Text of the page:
Rebel forces control the northern Malian town of Kidal after pushing back government troops in heavy fighting.
Government spokesman Mahamane Baby says that after several hours of combat Wednesday, Malian army forces were "weakened by problems of coordination and intelligence" and had to "retreat under fire."
He said rebels in Kidal were receiving support from "drug traffickers" and fighters with al-Qaida in the Islamic Maghreb (AQIM).
Witnesses tell VOA they saw flags of two Islamist groups -- MUJAO and Ansar Dine -- flying among the rebel fighters Wednesday.
The Malian army had launched an offensive to retake the local governor's office from Tuareg separatists who are members of the National Movement for the Liberation of Azawad (MNLA).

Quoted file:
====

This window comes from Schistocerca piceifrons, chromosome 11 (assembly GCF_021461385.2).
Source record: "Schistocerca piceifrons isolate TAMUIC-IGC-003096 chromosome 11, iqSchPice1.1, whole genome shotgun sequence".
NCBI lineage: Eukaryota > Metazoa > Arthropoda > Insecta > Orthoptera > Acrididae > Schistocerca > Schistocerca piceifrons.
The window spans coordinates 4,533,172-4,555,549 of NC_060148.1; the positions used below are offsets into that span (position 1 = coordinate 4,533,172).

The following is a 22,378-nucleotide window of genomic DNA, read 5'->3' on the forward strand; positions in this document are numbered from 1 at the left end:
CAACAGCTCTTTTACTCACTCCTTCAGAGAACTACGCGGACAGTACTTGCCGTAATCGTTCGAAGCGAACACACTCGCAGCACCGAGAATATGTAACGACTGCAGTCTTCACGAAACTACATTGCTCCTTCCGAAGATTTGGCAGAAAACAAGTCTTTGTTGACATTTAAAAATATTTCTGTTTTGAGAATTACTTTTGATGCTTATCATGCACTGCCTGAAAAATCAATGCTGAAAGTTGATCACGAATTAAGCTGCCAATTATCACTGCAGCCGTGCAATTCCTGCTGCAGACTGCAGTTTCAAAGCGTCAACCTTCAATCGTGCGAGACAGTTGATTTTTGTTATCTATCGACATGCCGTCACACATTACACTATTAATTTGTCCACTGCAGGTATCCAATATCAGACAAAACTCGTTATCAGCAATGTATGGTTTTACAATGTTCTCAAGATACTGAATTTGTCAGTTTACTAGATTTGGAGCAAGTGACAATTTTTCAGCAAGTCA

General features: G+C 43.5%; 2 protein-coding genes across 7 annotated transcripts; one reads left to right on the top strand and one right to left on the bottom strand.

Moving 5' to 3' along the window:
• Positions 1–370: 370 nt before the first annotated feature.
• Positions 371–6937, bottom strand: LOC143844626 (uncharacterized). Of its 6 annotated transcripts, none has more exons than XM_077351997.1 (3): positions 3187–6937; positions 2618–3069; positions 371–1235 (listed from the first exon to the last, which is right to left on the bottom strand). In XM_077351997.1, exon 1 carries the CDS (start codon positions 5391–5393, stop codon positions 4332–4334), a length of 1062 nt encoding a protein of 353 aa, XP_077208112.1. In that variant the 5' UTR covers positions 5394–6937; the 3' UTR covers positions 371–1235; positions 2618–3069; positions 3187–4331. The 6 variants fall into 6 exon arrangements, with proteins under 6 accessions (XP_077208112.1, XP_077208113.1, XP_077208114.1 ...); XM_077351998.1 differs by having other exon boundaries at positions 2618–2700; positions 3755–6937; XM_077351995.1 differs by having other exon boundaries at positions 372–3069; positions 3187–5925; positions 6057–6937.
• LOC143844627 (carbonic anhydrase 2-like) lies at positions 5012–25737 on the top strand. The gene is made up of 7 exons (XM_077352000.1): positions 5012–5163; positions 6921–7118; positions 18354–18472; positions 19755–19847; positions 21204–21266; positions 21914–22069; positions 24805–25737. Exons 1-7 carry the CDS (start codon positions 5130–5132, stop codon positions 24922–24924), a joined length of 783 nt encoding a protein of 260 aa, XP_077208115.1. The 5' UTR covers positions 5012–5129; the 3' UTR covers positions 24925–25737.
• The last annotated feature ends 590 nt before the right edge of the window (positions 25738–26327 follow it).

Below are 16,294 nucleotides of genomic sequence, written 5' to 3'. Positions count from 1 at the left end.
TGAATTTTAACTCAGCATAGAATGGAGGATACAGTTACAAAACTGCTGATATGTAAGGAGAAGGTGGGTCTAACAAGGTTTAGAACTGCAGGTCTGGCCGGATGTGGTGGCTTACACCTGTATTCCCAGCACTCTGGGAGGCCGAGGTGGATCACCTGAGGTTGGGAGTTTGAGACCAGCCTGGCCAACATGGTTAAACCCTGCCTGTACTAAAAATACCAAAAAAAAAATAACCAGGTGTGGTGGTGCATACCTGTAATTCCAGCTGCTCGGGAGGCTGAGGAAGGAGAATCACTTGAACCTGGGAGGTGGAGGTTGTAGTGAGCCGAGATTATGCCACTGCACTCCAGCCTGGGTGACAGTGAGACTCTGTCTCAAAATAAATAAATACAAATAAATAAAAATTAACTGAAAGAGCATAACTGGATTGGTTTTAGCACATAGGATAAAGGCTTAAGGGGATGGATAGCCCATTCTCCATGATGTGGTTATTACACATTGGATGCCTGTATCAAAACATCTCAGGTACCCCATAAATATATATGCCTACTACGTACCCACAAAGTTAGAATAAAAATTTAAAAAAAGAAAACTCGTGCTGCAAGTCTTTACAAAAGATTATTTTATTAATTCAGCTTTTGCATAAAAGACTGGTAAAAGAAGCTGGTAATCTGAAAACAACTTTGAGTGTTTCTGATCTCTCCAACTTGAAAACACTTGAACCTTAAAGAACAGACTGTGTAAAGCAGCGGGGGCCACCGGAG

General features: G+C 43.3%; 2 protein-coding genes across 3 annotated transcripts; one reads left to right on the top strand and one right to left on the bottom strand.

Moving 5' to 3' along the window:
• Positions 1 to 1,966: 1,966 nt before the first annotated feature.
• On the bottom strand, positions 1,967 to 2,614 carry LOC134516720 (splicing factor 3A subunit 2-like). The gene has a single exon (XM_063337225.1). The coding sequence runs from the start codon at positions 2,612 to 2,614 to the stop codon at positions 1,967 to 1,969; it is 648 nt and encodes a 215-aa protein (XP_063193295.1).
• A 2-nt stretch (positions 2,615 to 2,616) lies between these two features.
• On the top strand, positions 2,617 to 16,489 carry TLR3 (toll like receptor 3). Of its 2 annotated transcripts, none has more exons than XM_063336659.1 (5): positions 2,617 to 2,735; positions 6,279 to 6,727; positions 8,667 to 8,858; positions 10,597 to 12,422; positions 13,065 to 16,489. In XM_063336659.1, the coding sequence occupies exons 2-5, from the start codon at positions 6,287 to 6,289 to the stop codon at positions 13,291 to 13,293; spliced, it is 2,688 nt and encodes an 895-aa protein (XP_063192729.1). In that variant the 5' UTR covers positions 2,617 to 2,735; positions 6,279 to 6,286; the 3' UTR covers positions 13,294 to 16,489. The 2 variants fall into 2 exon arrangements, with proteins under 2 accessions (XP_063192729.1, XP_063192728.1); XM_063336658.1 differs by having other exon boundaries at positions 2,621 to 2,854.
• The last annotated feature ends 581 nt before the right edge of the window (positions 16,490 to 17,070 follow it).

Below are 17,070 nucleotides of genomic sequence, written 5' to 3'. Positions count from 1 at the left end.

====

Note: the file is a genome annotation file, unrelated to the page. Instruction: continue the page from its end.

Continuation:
Kidal has been a stronghold for the MNLA, which has fought for an independent state in northern Mali.
The government spokesman said the Malian army is "reorganizing." He also said the government remains "inflexible" on the need to establish state sovereignty throughout all of Mali.
In 2012, a Tuareg rebellion touched off a coup in the Malian capital, Bamako.
The ensuing unrest lead to an Islamist militant take-over in the country's north that prompted French and African forces to intervene.
The government and rebels agreed to a cease-fire last June, but the unrest has continued.